Supportive Care | Aplastic Anemia and MDS International Foundation

Supportive Care

Supportive care

Supportive care is a term used for treatments that help you manage the symptoms of aplastic anemia. This approach does not treat the cause of your aplastic anemia and is not a cure. This approach includes the use of:

Blood transfusions involve putting blood from a donor into your body. These transfusions temporarily increase blood counts until other treatment can work. Aplastic anemia patients may get red blood cell transfusions or platelet transfusions.

Iron chelation therapy reduces high levels of iron in your blood. High levels of iron can be caused by receiving many red blood cell transfusions. This condition is called iron overload and may cause damage to vital organs in your body if not treated. Iron overload can start to become a problem after as few as 20 blood transfusions. If your blood iron level, or ferritin (FER-i-tin), is between 1,000 and 2,000, this is considered high, and treatment may be necessary. If you have iron overload, your doctor may ask you to take an iron chelator (KEE-lay-tor) to remove the extra iron out of your body. The U.S. Food and Drug Administration (FDA) has approved two iron chelators to treat iron overload in the U.S. There are two iron chelators currently approved for use in the United States. These include Deferisirox (Exjade®) and Deferoxamine (Deseferal ®).

  • Deferisirox is a tablet you dissolve in water.
  • Deferoxamine is given by slow infusion into a vein through a portable infusion pump.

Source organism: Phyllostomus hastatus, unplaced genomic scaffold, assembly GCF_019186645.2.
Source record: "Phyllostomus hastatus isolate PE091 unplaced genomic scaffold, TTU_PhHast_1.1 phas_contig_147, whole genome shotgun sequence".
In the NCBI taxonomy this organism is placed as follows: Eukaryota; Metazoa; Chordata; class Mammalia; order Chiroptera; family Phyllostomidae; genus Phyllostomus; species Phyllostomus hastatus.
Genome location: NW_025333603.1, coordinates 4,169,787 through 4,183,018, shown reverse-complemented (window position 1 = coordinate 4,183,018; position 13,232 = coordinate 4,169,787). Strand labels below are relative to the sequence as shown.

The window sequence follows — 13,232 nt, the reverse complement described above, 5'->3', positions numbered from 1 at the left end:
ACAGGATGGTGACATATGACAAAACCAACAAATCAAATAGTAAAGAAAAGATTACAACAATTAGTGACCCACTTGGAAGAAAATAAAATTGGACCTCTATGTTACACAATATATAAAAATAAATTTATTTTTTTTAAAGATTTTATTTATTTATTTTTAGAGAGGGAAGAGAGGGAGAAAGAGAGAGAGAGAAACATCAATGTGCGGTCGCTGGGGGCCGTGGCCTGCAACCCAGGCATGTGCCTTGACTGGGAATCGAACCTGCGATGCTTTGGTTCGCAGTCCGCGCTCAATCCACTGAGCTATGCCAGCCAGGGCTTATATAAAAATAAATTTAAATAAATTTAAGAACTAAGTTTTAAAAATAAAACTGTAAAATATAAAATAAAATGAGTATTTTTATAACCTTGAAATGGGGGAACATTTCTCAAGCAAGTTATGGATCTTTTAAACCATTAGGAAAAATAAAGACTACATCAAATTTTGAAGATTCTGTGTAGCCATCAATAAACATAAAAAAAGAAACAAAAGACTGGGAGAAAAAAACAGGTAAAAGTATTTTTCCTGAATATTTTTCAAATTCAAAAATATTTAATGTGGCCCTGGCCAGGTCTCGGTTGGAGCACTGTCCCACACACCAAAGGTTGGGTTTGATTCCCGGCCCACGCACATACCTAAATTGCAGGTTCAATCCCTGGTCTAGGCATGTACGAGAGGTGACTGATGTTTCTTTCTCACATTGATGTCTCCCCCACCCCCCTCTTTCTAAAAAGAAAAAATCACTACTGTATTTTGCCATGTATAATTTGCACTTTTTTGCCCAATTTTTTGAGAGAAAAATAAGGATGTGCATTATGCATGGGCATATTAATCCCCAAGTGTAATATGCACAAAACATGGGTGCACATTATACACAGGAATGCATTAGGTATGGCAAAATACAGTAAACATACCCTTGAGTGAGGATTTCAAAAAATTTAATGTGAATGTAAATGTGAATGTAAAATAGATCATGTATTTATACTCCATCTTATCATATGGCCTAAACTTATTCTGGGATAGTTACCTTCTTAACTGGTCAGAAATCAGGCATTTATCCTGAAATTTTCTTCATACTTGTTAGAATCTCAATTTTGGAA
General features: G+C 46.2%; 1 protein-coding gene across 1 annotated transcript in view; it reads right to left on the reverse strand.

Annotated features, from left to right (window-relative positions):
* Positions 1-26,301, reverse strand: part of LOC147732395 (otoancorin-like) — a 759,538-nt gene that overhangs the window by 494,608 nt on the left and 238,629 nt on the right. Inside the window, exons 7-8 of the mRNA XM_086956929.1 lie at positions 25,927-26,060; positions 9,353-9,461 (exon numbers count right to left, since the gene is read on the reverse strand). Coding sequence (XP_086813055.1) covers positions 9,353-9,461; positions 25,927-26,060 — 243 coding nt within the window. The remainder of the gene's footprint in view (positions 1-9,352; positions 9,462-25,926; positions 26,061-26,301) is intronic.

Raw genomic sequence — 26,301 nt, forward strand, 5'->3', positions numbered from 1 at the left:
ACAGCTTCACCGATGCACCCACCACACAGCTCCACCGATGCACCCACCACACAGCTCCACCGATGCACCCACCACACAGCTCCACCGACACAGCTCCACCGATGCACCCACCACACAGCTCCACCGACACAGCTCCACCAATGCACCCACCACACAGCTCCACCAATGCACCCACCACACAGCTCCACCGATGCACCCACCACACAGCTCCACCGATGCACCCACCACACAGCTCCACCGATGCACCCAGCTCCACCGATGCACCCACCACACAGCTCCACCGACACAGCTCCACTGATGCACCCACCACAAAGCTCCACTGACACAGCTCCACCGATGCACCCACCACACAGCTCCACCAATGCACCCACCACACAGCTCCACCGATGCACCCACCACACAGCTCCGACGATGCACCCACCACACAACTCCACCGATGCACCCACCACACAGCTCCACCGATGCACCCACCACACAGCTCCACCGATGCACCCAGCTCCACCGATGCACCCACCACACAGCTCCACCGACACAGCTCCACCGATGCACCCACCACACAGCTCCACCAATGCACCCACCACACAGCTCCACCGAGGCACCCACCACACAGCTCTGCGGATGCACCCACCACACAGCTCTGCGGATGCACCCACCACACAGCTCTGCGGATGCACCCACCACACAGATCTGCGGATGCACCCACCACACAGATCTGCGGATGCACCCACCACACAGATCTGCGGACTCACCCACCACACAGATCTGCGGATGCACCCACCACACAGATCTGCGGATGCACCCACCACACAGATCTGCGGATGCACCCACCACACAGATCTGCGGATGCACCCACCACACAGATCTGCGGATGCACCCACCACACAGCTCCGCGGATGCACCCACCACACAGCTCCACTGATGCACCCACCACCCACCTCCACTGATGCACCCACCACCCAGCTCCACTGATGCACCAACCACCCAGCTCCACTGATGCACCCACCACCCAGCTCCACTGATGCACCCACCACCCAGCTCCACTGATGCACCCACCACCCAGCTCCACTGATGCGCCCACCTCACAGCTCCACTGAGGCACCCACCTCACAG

• An oral iron chelator called diferiprone (Ferriprox®) is approved for use in Europe and elsewhere, but not the U.S. It is usually taken 3 times a day (morning, afternoon, and night). The number of tablets taken per day depends on your weight and how much iron you have in your body.

Learn more about iron overload and its treatment.

Growth factors cause your bone marrow to produce more blood cells. They may be helpful for some patients, but they do not replace immunosuppressive therapy.

Red cell growth factor is called erythropoietin or EPO for short. It is a hormone naturally produced in the liver. Man made forms of erythropoietin come in the brand names Epogen® and Procrit®. Darbapoietin, is similar EPO, and comes in the brand name Aranesp®.

White blood cell growth factors are sometimes used. These include G-CSF (granulocyte colony-stimulating factor) sold under the brand names Filgrastim® and Neupogen®. Another white cell growth factor is called GM-CSF (granulocyte macrophage colony-stimulating factor) sold under the brand names Leuking® and Sargramostim®.

Antibiotics may be prescribed to help prevent and treat infection.

Issues in Making a Treatment Plan

Your doctor will look at several issues in finding the best treatment plan for you. These include:

  • Your symptoms
  • Your age
  • How severe your case is
  • Other conditions or diseases you have
  • Whether someone (often a family member) is willing and able to donate matching stem cells to you